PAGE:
Mosaic Life Care is adopting different COVID-19 treatments because the antibody infusion drug Regeneron has been shown to be ineffective against the omicron variant.
Dr. Edward Kammerer, Mosaic’s new chief medical officer, said the hospital was fortunate to have a transition period before omicron became the variant that accounted for 100% of cases. The hospital now uses Remdesivir infusions.
“It’s just as effective as monoclonal antibodies,” Kammerer said. “There are two problems with Remdesivir. One is that it’s a three day intravenous drip…and the second part is that the public has gotten used to the fact that all of these things were under EU (emergency use) and that they were provided by the state, which was free for them.”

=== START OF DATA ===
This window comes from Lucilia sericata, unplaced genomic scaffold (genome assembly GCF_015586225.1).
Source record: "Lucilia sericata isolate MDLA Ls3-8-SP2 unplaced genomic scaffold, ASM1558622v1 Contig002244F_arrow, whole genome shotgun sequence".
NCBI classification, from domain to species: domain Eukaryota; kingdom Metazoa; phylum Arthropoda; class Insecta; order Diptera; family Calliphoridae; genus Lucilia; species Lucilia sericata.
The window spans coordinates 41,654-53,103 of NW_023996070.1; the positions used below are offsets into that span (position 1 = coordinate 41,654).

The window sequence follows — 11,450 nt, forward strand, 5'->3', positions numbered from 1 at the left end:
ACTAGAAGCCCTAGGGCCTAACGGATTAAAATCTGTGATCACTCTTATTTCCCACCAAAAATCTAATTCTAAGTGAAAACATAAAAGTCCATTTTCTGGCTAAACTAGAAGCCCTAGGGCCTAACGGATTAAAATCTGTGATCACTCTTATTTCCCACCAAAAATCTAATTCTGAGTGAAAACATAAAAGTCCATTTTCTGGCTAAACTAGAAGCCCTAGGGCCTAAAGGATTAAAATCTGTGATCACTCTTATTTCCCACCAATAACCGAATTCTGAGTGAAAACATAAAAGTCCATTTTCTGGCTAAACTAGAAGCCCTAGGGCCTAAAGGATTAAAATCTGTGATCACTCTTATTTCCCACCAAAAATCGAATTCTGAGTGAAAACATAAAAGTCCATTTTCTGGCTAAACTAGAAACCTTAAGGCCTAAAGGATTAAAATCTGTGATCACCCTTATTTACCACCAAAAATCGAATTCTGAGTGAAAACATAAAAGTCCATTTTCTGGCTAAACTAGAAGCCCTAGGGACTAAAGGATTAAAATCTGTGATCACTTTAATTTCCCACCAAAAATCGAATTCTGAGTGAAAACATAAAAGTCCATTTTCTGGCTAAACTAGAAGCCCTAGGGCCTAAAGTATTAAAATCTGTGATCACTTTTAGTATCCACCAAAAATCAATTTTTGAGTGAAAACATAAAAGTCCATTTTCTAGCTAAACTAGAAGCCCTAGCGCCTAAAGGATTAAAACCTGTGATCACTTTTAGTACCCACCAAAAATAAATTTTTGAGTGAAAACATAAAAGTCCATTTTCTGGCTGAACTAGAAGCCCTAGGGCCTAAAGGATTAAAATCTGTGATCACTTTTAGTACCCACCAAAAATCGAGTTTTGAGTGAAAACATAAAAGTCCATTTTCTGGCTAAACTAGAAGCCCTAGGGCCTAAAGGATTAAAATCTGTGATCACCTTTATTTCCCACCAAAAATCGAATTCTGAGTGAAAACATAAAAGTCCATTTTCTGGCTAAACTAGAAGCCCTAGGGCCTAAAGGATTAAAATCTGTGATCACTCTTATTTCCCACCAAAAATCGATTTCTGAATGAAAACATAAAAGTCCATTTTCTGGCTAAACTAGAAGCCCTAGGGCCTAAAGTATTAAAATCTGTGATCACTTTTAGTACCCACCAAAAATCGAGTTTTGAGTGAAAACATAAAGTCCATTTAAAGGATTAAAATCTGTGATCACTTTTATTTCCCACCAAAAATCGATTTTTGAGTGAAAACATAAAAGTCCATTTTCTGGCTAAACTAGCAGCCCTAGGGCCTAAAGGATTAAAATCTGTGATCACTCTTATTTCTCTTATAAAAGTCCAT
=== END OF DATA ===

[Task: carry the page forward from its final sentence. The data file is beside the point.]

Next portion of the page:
Currently, Remdesivir is not free. Kammerer said Mosaic also has a few oral medications that work well and are state-supplied under emergency use approval.
Antibody independent outpatient clinics cannot perform these transfusions because they cannot obtain the new infusion treatments and the old infusions no longer work against the omicron variant.
“A lot of independent clinics no longer have monoclonal antibodies because sutimlimab (omicron infusion) is in short supply,” Kammerer said.
There were 72 COVID-19 patients at the Mosaic Life Care hospital in St. Joseph on Friday.
Kammerer said Mosaic staffers are monitoring the latest information from the Centers for Disease Control and Prevention and potential variants, as the virus is still evolving rapidly. As borders are not closed, COVID can travel quickly.
“Being in a global society, we now pay attention to what’s happening in the world,” Kammerer said.
Kammerer said Mosaic has a strategy and is educating providers on what drugs to use and when.
“We have four of these drugs that are in short supply and are being used at different rates by the state. If these were all available, the algorithm becomes much easier,” Kammerer said.